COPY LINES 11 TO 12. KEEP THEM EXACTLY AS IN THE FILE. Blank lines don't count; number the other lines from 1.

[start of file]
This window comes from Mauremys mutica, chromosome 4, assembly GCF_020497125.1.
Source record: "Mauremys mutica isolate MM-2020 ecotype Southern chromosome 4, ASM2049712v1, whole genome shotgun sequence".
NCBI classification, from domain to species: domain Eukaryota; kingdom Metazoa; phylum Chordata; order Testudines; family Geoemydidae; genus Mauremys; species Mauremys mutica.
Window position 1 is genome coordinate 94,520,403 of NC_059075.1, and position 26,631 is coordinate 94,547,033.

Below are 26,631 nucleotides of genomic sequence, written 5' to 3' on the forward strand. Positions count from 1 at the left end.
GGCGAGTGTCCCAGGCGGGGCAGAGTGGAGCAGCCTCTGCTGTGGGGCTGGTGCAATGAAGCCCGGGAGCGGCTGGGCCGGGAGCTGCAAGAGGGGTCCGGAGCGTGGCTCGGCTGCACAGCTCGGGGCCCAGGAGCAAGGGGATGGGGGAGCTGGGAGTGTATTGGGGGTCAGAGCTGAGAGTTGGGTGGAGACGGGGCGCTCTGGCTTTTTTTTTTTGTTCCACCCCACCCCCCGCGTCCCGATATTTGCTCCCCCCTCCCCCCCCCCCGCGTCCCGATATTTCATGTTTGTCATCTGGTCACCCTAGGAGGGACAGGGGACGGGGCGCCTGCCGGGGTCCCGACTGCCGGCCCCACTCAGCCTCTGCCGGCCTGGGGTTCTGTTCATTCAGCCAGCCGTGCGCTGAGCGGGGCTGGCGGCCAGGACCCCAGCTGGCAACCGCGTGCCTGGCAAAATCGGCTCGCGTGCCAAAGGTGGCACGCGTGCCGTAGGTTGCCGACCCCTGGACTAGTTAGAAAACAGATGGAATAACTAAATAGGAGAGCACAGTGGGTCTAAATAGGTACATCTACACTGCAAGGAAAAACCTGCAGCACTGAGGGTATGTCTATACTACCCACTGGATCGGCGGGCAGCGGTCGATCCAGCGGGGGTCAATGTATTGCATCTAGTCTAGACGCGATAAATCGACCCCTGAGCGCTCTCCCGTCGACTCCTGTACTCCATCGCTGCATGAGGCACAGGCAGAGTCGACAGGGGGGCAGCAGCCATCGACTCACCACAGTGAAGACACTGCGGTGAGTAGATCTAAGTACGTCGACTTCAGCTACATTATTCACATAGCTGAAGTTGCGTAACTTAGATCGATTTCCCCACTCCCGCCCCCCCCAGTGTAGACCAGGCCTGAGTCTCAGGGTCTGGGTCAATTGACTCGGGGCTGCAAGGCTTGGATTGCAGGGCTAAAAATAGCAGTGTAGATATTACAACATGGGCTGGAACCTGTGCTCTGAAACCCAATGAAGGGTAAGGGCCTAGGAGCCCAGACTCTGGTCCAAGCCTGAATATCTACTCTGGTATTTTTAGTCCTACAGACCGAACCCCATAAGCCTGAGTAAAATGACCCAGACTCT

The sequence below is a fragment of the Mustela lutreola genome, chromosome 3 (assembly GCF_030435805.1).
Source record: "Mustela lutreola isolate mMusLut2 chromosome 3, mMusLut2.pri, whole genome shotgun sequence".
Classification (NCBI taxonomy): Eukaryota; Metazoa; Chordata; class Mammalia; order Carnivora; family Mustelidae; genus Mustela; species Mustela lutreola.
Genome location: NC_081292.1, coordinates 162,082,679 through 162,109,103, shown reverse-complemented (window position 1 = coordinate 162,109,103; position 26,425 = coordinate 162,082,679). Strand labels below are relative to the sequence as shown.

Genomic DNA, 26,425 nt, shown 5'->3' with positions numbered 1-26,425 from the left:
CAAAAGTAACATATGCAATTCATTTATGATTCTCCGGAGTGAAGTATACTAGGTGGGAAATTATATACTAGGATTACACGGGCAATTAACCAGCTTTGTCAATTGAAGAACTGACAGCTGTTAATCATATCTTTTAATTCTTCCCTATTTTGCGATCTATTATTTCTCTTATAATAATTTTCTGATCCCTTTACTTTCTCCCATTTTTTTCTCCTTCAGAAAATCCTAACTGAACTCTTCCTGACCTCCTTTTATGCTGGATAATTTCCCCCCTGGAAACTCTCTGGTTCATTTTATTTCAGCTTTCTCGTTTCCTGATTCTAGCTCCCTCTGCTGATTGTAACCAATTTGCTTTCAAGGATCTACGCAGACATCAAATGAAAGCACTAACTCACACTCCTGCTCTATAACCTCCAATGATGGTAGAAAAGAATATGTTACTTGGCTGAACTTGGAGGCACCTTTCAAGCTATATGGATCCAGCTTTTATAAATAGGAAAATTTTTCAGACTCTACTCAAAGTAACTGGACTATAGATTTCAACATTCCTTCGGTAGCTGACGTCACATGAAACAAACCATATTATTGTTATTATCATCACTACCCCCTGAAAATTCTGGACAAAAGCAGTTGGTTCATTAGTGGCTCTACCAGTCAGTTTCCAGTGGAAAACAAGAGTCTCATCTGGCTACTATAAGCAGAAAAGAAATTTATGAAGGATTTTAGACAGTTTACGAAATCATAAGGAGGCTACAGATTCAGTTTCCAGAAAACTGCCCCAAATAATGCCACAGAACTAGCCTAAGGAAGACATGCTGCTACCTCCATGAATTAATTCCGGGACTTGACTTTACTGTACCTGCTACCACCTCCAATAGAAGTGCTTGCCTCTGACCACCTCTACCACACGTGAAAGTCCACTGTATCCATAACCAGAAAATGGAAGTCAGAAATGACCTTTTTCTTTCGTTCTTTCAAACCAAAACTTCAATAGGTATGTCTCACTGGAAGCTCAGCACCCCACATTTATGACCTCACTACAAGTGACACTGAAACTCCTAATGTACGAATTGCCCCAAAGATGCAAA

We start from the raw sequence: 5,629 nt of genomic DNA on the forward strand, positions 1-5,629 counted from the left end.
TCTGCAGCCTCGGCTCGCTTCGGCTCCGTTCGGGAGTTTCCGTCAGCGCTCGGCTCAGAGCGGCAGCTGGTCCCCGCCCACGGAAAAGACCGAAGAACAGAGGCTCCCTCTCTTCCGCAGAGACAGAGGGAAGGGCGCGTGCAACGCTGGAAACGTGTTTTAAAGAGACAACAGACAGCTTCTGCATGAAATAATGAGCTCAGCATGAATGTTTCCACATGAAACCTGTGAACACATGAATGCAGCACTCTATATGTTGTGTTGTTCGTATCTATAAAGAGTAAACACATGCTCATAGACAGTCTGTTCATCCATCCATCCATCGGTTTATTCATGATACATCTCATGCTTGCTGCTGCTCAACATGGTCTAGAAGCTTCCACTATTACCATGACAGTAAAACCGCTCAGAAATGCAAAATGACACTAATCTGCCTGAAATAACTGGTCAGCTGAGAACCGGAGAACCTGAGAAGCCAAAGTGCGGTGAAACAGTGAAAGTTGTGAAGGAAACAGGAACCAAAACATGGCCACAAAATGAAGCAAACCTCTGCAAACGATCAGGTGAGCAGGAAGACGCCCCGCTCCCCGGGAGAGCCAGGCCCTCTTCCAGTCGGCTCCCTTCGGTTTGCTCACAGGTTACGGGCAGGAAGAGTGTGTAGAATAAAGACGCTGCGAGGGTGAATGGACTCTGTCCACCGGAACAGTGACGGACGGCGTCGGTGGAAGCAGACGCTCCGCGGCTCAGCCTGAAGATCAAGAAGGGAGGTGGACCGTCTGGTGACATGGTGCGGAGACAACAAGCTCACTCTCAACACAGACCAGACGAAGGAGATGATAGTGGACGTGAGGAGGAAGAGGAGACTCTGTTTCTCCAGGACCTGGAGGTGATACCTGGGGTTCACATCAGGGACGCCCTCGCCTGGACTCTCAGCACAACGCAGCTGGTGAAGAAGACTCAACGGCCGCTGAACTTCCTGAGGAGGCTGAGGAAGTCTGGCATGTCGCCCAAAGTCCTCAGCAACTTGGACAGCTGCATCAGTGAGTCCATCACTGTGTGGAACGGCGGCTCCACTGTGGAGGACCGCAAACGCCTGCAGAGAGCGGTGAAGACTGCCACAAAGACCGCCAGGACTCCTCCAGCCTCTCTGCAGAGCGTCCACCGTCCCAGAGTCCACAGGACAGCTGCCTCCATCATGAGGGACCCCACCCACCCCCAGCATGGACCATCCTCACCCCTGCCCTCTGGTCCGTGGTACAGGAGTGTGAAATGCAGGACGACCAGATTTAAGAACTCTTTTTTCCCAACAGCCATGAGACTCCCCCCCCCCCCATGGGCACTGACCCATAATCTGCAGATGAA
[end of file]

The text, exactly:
Genomic DNA, 26,425 nt, shown 5'->3' with positions numbered 1-26,425 from the left:
CAAAAGTAACATATGCAATTCATTTATGATTCTCCGGAGTGAAGTATACTAGGTGGGAAATTATATACTAGGATTACACGGGCAATTAACCAGCTTTGTCAATTGAAGAACTGACAGCTGTTAATCATATCTTTTAATTCTTCCCTATTTTGCGATCTATTATTTCTCTTATAATAATTTTCTGATCCCTTTACTTTCTCCCATTTTTTTCTCCTTCAGAAAATCCTAACTGAACTCTTCCTGACCTCCTTTTATGCTGGATAATTTCCCCCCTGGAAACTCTCTGGTTCATTTTATTTCAGCTTTCTCGTTTCCTGATTCTAGCTCCCTCTGCTGATTGTAACCAATTTGCTTTCAAGGATCTACGCAGACATCAAATGAAAGCACTAACTCACACTCCTGCTCTATAACCTCCAATGATGGTAGAAAAGAATATGTTACTTGGCTGAACTTGGAGGCACCTTTCAAGCTATATGGATCCAGCTTTTATAAATAGGAAAATTTTTCAGACTCTACTCAAAGTAACTGGACTATAGATTTCAACATTCCTTCGGTAGCTGACGTCACATGAAACAAACCATATTATTGTTATTATCATCACTACCCCCTGAAAATTCTGGACAAAAGCAGTTGGTTCATTAGTGGCTCTACCAGTCAGTTTCCAGTGGAAAACAAGAGTCTCATCTGGCTACTATAAGCAGAAAAGAAATTTATGAAGGATTTTAGACAGTTTACGAAATCATAAGGAGGCTACAGATTCAGTTTCCAGAAAACTGCCCCAAATAATGCCACAGAACTAGCCTAAGGAAGACATGCTGCTACCTCCATGAATTAATTCCGGGACTTGACTTTACTGTACCTGCTACCACCTCCAATAGAAGTGCTTGCCTCTGACCACCTCTACCACACGTGAAAGTCCACTGTATCCATAACCAGAAAATGGAAGTCAGAAATGACCTTTTTCTTTCGTTCTTTCAAACCAAAACTTCAATAGGTATGTCTCACTGGAAGCTCAGCACCCCACATTTATGACCTCACTACAAGTGACACTGAAACTCCTAATGTACGAATTGCCCCAAAGATGCAAA